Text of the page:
Date of Award

12-1-2011

Degree Name

Master of Science

Department

Plant and Soil Science

First Advisor

Young, Bryan

Abstract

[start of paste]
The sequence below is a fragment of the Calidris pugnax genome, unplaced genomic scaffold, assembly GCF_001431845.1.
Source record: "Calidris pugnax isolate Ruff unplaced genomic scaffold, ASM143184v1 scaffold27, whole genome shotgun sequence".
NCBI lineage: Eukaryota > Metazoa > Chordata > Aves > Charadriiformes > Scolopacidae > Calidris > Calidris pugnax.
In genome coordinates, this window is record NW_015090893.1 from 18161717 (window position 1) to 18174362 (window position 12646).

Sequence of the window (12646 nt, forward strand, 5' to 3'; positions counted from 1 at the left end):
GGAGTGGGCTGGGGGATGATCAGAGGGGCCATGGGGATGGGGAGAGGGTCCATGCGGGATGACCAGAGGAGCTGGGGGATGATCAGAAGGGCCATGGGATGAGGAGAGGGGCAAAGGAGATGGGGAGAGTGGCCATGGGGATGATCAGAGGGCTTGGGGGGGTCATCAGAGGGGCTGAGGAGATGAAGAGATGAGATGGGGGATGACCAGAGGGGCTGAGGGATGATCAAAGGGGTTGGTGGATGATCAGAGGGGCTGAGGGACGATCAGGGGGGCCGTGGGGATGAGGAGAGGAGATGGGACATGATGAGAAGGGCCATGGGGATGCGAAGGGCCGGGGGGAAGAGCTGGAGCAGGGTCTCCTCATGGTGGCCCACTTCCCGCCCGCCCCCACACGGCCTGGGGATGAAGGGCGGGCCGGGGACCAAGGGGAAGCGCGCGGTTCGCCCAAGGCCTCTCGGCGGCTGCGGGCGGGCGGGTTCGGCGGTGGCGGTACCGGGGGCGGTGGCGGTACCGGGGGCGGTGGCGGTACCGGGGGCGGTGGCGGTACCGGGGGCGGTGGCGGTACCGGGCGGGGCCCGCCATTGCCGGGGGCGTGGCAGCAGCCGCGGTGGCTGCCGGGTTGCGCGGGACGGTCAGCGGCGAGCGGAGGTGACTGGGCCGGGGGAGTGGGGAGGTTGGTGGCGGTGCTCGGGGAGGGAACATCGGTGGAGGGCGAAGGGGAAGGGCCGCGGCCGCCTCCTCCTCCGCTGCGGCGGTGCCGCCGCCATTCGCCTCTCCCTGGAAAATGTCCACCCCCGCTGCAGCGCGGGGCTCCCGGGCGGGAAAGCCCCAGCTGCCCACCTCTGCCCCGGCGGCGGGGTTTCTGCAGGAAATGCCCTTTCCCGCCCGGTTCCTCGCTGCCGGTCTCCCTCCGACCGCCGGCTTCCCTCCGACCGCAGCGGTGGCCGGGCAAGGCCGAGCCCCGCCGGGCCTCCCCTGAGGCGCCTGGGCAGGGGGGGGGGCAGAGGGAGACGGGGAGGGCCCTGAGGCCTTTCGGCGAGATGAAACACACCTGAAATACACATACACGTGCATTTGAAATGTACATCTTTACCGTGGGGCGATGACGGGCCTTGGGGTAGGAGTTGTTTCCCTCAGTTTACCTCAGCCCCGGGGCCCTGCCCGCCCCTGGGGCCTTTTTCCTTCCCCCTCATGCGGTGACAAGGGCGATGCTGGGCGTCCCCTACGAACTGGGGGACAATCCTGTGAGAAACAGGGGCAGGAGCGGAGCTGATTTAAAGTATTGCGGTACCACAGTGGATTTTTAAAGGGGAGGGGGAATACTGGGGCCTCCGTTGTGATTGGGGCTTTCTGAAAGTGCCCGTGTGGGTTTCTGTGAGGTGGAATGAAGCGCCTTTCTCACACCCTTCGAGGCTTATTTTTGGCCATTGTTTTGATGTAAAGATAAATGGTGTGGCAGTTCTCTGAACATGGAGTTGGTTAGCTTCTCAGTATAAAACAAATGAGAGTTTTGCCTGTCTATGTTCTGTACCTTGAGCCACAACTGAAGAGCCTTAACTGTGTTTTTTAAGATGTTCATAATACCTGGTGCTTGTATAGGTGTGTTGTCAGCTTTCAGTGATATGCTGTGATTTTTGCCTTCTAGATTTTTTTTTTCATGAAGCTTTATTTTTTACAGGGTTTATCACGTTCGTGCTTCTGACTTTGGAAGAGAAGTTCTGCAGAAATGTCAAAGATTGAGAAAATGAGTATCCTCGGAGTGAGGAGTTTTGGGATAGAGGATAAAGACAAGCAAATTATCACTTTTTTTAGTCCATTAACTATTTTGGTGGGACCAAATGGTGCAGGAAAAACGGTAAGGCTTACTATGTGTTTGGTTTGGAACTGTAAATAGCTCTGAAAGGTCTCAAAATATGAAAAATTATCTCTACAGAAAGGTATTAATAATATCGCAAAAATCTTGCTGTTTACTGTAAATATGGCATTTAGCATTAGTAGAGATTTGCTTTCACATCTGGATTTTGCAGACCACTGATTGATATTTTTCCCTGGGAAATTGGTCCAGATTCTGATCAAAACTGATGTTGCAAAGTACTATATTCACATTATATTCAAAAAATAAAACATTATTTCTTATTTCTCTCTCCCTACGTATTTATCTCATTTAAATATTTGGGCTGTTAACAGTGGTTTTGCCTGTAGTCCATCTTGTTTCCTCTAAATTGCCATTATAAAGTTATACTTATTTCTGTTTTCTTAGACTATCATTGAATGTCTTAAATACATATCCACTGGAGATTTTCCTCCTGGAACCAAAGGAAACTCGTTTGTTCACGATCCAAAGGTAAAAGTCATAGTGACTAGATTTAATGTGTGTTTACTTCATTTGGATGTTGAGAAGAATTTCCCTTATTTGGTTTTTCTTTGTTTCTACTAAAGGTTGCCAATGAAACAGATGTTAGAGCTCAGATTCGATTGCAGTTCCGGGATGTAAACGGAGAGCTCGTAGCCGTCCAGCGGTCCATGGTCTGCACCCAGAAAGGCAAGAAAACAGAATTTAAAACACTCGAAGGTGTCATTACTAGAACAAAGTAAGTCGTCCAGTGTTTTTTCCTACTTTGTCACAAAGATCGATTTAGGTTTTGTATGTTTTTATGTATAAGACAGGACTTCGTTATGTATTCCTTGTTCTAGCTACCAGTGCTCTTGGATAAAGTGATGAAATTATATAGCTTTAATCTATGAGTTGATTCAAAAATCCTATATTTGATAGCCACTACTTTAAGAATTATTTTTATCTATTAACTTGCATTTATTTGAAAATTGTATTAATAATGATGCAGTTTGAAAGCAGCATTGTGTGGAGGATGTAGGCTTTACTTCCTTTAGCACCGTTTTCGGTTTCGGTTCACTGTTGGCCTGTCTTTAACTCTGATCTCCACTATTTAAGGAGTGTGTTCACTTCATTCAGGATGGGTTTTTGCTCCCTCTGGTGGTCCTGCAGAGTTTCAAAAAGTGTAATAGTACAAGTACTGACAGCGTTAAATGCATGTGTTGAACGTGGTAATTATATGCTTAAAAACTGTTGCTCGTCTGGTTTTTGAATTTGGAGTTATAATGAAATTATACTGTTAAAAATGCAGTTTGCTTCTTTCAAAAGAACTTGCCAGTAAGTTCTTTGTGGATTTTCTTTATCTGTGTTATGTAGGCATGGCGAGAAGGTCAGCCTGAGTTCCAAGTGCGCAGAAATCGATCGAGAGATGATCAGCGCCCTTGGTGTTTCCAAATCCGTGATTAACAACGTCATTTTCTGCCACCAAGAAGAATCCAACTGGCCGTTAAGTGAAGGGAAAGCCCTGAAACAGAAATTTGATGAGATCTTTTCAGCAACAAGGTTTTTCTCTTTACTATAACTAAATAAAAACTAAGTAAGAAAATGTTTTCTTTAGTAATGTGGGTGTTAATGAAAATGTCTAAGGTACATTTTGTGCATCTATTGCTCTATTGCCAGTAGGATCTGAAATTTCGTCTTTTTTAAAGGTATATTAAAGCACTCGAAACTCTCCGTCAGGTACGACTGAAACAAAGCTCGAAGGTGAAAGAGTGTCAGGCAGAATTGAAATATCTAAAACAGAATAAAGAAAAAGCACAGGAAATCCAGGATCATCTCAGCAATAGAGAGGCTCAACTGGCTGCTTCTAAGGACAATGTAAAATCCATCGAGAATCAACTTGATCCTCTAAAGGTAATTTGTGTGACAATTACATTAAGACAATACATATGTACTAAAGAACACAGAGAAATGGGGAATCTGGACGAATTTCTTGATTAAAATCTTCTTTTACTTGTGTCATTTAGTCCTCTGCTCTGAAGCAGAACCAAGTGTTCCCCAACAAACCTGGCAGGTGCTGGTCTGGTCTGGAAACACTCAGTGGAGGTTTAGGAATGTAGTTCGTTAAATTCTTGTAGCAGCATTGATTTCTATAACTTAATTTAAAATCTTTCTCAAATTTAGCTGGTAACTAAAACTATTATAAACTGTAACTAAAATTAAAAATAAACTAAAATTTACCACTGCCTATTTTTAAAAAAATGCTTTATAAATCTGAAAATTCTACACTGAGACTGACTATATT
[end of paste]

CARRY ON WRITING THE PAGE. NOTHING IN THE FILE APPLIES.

Field and greenhouse experiments were conducted at Southern Illinois University-Carbondale in 2006 and 2007 to evaluate the herbicide tembotrione for postemergence grass control. Tembotrione inhibits the p-hydroxyphenylpyruvate dioxygenase (HPPD) enzyme, which aids in the formation of essential plant constituents for photosynthesis. Tembotrione efficacy was examined in the greenhouse on large crabgrass, giant foxtail, shattercane, and fall panicum. Significant activity that could translate to commercial levels of weed control in the field was found on all species except fall panicum. Greenhouse studies also compared the efficacy of tembotrione, mesotrione, and topramezone which represent the three HPPD-inhibiting herbicides commercially available in U.S. corn production. Tembotrione and topramezone have more activity on these grasses than mesotrione. Tembotrione was also tank-mixed with either nicosulfuron or foramsulfuron to evaluate fall panicum response. Activity on fall panicum was similar weather nicosulfuron or foramsulfuron was applied alone or with tembotrione. In the field, it was also determined that nicosulfuron or foramsulfuron could be added to tembotrione to control fall panicum. The addition of atrazine to nicosulfuron and tembotrione did not negatively effect fall panicum control. It was also observed in both the field and greenhouse that utilizing methylated seed oil provided more activity than crop oil concentrate.

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